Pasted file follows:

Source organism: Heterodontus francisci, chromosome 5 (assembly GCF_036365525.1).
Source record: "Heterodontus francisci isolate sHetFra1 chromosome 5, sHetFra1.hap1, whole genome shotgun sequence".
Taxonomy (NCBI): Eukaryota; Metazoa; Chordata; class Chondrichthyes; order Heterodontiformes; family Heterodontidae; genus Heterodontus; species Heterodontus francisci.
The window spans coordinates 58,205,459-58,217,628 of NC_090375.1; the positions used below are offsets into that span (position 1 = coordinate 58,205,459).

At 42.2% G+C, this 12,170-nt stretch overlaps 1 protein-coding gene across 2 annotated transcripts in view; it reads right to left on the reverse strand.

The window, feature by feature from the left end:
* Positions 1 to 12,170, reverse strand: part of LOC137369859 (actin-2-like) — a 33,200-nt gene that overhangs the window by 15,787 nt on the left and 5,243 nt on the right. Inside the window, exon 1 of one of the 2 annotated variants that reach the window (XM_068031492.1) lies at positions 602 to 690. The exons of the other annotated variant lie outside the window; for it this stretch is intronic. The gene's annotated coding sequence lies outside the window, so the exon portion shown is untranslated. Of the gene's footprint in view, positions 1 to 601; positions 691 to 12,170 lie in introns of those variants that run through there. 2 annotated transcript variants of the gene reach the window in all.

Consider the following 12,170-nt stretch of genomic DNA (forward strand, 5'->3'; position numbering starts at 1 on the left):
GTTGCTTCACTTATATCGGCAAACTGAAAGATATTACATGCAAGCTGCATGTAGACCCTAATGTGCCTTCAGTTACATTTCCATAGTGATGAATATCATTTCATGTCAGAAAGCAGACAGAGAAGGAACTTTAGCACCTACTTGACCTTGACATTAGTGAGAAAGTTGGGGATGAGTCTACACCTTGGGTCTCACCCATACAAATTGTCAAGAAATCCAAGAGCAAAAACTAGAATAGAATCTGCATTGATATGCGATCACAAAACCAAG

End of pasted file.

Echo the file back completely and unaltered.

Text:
Source organism: Heterodontus francisci, chromosome 5 (assembly GCF_036365525.1).
Source record: "Heterodontus francisci isolate sHetFra1 chromosome 5, sHetFra1.hap1, whole genome shotgun sequence".
Taxonomy (NCBI): Eukaryota; Metazoa; Chordata; class Chondrichthyes; order Heterodontiformes; family Heterodontidae; genus Heterodontus; species Heterodontus francisci.
The window spans coordinates 58,205,459-58,217,628 of NC_090375.1; the positions used below are offsets into that span (position 1 = coordinate 58,205,459).

At 42.2% G+C, this 12,170-nt stretch overlaps 1 protein-coding gene across 2 annotated transcripts in view; it reads right to left on the reverse strand.

The window, feature by feature from the left end:
* Positions 1 to 12,170, reverse strand: part of LOC137369859 (actin-2-like) — a 33,200-nt gene that overhangs the window by 15,787 nt on the left and 5,243 nt on the right. Inside the window, exon 1 of one of the 2 annotated variants that reach the window (XM_068031492.1) lies at positions 602 to 690. The exons of the other annotated variant lie outside the window; for it this stretch is intronic. The gene's annotated coding sequence lies outside the window, so the exon portion shown is untranslated. Of the gene's footprint in view, positions 1 to 601; positions 691 to 12,170 lie in introns of those variants that run through there. 2 annotated transcript variants of the gene reach the window in all.

Consider the following 12,170-nt stretch of genomic DNA (forward strand, 5'->3'; position numbering starts at 1 on the left):
GTTGCTTCACTTATATCGGCAAACTGAAAGATATTACATGCAAGCTGCATGTAGACCCTAATGTGCCTTCAGTTACATTTCCATAGTGATGAATATCATTTCATGTCAGAAAGCAGACAGAGAAGGAACTTTAGCACCTACTTGACCTTGACATTAGTGAGAAAGTTGGGGATGAGTCTACACCTTGGGTCTCACCCATACAAATTGTCAAGAAATCCAAGAGCAAAAACTAGAATAGAATCTGCATTGATATGCGATCACAAAACCAAG